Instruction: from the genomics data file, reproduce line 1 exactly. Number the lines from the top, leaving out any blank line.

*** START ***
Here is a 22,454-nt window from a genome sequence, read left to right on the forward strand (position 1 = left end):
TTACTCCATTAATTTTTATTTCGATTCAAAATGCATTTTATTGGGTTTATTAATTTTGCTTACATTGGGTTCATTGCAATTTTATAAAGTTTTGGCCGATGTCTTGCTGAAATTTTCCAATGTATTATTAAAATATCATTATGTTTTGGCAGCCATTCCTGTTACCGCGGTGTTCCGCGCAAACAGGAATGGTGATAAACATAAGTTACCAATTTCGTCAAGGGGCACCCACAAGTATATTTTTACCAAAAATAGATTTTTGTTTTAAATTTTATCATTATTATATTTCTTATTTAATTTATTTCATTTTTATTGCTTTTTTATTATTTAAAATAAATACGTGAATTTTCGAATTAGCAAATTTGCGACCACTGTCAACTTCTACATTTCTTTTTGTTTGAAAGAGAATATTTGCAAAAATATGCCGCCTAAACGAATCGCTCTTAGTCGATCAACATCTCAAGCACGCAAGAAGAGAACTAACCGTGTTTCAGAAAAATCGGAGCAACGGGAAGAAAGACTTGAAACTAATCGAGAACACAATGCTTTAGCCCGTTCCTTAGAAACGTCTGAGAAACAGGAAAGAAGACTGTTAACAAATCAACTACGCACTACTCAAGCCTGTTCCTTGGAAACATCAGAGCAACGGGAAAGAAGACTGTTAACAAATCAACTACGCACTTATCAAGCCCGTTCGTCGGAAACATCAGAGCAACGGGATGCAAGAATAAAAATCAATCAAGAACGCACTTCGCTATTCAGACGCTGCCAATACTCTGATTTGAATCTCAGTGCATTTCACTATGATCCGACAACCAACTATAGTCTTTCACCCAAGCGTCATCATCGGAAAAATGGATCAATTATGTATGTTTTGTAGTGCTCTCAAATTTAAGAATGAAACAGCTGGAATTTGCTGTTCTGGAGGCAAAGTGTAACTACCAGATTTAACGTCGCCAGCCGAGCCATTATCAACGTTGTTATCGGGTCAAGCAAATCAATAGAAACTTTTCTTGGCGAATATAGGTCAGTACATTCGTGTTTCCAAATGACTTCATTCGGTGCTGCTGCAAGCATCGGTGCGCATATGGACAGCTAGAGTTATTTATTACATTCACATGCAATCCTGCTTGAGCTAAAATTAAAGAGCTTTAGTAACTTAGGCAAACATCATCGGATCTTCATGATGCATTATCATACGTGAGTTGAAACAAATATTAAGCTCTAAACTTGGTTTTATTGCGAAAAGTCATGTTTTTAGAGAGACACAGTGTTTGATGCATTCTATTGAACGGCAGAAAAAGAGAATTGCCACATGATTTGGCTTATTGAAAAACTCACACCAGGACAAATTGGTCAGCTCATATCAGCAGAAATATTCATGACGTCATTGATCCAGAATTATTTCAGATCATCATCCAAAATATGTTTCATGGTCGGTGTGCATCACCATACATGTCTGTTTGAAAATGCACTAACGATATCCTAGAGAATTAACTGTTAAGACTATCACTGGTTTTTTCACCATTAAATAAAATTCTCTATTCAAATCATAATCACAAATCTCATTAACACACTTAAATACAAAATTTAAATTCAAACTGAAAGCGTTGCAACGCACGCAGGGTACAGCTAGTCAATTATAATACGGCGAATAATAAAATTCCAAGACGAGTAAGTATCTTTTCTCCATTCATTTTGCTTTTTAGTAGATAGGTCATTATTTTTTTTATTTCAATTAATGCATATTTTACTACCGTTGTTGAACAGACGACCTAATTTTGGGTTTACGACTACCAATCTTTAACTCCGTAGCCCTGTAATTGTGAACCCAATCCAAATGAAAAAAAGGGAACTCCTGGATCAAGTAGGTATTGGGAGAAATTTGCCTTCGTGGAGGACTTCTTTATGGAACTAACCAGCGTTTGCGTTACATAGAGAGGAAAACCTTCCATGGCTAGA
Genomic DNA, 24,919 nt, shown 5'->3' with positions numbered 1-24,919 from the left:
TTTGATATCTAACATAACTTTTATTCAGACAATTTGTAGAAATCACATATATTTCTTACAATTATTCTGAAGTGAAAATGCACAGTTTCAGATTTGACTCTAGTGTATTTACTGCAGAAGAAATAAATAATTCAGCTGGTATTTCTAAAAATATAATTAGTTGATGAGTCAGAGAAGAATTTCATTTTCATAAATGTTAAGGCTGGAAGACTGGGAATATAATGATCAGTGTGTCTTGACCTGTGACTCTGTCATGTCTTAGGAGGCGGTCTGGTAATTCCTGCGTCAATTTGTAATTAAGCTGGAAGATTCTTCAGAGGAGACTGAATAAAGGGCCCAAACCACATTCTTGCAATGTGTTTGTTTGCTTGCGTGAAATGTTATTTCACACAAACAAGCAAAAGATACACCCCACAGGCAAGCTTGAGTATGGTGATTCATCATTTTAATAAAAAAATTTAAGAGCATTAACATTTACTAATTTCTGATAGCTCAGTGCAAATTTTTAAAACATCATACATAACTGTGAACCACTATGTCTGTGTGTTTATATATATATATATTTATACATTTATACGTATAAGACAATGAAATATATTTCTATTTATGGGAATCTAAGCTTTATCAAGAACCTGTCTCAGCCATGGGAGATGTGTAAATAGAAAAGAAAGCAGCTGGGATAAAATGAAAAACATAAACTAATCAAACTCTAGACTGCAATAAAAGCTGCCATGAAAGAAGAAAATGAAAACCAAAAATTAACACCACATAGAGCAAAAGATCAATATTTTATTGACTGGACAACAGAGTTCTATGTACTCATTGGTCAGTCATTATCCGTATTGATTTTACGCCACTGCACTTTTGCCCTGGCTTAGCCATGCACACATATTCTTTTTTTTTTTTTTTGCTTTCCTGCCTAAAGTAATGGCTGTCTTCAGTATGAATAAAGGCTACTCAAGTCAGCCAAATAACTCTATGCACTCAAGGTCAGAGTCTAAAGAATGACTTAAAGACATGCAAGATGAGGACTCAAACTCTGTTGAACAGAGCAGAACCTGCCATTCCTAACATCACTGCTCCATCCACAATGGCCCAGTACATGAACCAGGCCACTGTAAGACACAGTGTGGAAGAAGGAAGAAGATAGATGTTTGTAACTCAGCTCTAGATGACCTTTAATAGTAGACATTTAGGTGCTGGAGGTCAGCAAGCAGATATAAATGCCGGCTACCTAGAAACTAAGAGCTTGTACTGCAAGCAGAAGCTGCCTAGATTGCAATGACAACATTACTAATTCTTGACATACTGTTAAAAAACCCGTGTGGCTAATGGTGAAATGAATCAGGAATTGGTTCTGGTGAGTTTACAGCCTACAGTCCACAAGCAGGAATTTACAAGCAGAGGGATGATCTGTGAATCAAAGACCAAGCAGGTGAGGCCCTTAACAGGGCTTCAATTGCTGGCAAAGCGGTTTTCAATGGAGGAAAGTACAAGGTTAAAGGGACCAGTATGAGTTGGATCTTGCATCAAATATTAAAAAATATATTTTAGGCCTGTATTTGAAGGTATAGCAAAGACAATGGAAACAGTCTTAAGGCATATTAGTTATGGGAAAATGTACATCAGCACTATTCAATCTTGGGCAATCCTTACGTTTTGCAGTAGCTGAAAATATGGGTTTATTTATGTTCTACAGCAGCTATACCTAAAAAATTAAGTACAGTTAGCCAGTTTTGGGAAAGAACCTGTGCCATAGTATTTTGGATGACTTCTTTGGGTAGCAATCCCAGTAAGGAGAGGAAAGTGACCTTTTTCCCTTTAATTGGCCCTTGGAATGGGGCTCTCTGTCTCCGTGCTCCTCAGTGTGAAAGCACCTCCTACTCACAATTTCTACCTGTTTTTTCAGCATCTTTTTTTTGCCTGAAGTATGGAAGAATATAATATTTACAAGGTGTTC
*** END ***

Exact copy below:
Here is a 22,454-nt window from a genome sequence, read left to right on the forward strand (position 1 = left end):